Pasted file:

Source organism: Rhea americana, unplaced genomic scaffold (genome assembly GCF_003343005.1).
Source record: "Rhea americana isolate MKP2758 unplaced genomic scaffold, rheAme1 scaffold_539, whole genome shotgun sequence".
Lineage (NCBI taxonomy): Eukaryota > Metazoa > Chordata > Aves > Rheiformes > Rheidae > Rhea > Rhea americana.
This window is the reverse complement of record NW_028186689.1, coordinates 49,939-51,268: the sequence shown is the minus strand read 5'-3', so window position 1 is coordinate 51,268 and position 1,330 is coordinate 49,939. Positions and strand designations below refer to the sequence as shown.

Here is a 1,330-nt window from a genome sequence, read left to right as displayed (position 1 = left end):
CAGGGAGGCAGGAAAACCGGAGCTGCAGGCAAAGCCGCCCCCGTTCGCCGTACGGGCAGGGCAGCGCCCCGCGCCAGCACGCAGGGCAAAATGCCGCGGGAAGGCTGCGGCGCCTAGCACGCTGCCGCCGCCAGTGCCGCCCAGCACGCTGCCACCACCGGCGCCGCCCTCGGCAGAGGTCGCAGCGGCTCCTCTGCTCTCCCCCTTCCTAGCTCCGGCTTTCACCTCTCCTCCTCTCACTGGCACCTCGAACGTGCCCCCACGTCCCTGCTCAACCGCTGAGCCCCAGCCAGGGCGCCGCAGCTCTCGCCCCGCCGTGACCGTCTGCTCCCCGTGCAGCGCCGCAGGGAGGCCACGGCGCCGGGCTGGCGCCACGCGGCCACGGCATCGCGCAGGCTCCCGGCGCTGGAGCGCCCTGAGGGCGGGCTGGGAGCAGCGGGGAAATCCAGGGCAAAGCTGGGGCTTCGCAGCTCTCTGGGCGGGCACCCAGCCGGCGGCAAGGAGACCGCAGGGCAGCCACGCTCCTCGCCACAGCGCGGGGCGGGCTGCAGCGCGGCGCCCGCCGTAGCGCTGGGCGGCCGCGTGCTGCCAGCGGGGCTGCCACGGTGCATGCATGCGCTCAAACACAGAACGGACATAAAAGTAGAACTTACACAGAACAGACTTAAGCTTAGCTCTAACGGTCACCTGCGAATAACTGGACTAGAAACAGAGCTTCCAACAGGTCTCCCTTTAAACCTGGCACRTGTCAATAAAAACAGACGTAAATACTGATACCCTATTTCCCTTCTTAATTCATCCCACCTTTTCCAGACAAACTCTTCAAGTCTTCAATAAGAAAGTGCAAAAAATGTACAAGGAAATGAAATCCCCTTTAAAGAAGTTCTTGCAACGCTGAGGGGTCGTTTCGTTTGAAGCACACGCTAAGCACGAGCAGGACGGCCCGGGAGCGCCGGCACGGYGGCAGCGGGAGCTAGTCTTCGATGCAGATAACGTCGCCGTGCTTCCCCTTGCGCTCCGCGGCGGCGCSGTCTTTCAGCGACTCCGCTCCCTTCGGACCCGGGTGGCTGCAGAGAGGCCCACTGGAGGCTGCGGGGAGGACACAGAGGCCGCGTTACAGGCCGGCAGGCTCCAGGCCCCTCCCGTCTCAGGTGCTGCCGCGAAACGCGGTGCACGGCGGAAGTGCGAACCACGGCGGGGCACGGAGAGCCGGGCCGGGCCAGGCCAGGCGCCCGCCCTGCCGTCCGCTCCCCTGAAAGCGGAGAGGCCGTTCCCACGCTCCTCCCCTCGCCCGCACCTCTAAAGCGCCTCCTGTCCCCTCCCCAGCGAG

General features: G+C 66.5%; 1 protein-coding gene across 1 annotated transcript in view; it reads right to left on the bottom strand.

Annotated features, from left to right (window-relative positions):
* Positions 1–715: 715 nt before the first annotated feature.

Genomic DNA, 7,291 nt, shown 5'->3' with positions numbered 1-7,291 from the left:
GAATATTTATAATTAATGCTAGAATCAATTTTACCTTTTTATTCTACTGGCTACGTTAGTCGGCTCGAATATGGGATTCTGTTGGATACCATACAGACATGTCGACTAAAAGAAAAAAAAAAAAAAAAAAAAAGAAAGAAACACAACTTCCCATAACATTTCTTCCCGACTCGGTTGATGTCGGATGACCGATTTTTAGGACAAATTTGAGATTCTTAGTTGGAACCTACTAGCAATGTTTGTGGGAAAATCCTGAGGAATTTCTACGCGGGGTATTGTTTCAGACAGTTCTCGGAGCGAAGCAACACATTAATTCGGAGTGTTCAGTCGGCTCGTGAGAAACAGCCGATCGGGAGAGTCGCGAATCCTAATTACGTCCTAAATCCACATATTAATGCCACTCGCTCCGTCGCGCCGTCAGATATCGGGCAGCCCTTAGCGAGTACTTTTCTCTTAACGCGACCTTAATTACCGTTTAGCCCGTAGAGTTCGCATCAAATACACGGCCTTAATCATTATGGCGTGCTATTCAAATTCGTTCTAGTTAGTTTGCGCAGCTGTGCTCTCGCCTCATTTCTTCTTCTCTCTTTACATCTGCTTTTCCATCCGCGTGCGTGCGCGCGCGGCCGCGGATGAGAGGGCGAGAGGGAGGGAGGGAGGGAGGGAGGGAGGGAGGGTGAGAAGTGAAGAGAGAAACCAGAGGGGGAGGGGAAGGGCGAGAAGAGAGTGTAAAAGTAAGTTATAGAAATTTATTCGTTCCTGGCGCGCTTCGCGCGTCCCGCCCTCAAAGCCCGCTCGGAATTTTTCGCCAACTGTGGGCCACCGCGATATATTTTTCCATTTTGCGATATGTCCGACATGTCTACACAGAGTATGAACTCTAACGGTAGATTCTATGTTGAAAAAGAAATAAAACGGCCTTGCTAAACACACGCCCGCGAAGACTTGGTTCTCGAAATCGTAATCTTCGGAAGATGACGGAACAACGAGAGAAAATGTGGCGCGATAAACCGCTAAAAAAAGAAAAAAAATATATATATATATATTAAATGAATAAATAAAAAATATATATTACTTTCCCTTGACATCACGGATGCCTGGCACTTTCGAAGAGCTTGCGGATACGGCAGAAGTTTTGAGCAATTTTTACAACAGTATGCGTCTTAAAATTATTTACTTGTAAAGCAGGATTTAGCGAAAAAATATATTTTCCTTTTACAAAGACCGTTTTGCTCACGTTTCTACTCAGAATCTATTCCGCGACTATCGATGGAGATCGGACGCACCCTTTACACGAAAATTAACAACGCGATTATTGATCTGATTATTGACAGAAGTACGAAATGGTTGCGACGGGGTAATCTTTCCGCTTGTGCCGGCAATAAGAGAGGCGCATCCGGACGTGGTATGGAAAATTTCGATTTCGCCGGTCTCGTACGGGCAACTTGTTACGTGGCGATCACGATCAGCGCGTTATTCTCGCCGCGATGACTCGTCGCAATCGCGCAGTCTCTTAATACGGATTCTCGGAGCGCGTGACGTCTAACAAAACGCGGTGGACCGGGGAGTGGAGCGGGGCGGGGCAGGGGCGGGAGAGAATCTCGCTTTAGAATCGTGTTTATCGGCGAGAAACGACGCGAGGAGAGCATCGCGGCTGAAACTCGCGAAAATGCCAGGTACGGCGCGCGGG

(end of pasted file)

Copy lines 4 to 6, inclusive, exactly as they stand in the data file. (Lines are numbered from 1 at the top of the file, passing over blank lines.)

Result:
This window is the reverse complement of record NW_028186689.1, coordinates 49,939-51,268: the sequence shown is the minus strand read 5'-3', so window position 1 is coordinate 51,268 and position 1,330 is coordinate 49,939. Positions and strand designations below refer to the sequence as shown.

Here is a 1,330-nt window from a genome sequence, read left to right as displayed (position 1 = left end):
CAGGGAGGCAGGAAAACCGGAGCTGCAGGCAAAGCCGCCCCCGTTCGCCGTACGGGCAGGGCAGCGCCCCGCGCCAGCACGCAGGGCAAAATGCCGCGGGAAGGCTGCGGCGCCTAGCACGCTGCCGCCGCCAGTGCCGCCCAGCACGCTGCCACCACCGGCGCCGCCCTCGGCAGAGGTCGCAGCGGCTCCTCTGCTCTCCCCCTTCCTAGCTCCGGCTTTCACCTCTCCTCCTCTCACTGGCACCTCGAACGTGCCCCCACGTCCCTGCTCAACCGCTGAGCCCCAGCCAGGGCGCCGCAGCTCTCGCCCCGCCGTGACCGTCTGCTCCCCGTGCAGCGCCGCAGGGAGGCCACGGCGCCGGGCTGGCGCCACGCGGCCACGGCATCGCGCAGGCTCCCGGCGCTGGAGCGCCCTGAGGGCGGGCTGGGAGCAGCGGGGAAATCCAGGGCAAAGCTGGGGCTTCGCAGCTCTCTGGGCGGGCACCCAGCCGGCGGCAAGGAGACCGCAGGGCAGCCACGCTCCTCGCCACAGCGCGGGGCGGGCTGCAGCGCGGCGCCCGCCGTAGCGCTGGGCGGCCGCGTGCTGCCAGCGGGGCTGCCACGGTGCATGCATGCGCTCAAACACAGAACGGACATAAAAGTAGAACTTACACAGAACAGACTTAAGCTTAGCTCTAACGGTCACCTGCGAATAACTGGACTAGAAACAGAGCTTCCAACAGGTCTCCCTTTAAACCTGGCACRTGTCAATAAAAACAGACGTAAATACTGATACCCTATTTCCCTTCTTAATTCATCCCACCTTTTCCAGACAAACTCTTCAAGTCTTCAATAAGAAAGTGCAAAAAATGTACAAGGAAATGAAATCCCCTTTAAAGAAGTTCTTGCAACGCTGAGGGGTCGTTTCGTTTGAAGCACACGCTAAGCACGAGCAGGACGGCCCGGGAGCGCCGGCACGGYGGCAGCGGGAGCTAGTCTTCGATGCAGATAACGTCGCCGTGCTTCCCCTTGCGCTCCGCGGCGGCGCSGTCTTTCAGCGACTCCGCTCCCTTCGGACCCGGGTGGCTGCAGAGAGGCCCACTGGAGGCTGCGGGGAGGACACAGAGGCCGCGTTACAGGCCGGCAGGCTCCAGGCCCCTCCCGTCTCAGGTGCTGCCGCGAAACGCGGTGCACGGCGGAAGTGCGAACCACGGCGGGGCACGGAGAGCCGGGCCGGGCCAGGCCAGGCGCCCGCCCTGCCGTCCGCTCCCCTGAAAGCGGAGAGGCCGTTCCCACGCTCCTCCCCTCGCCCGCACCTCTAAAGCGCCTCCTGTCCCCTCCCCAGCGAG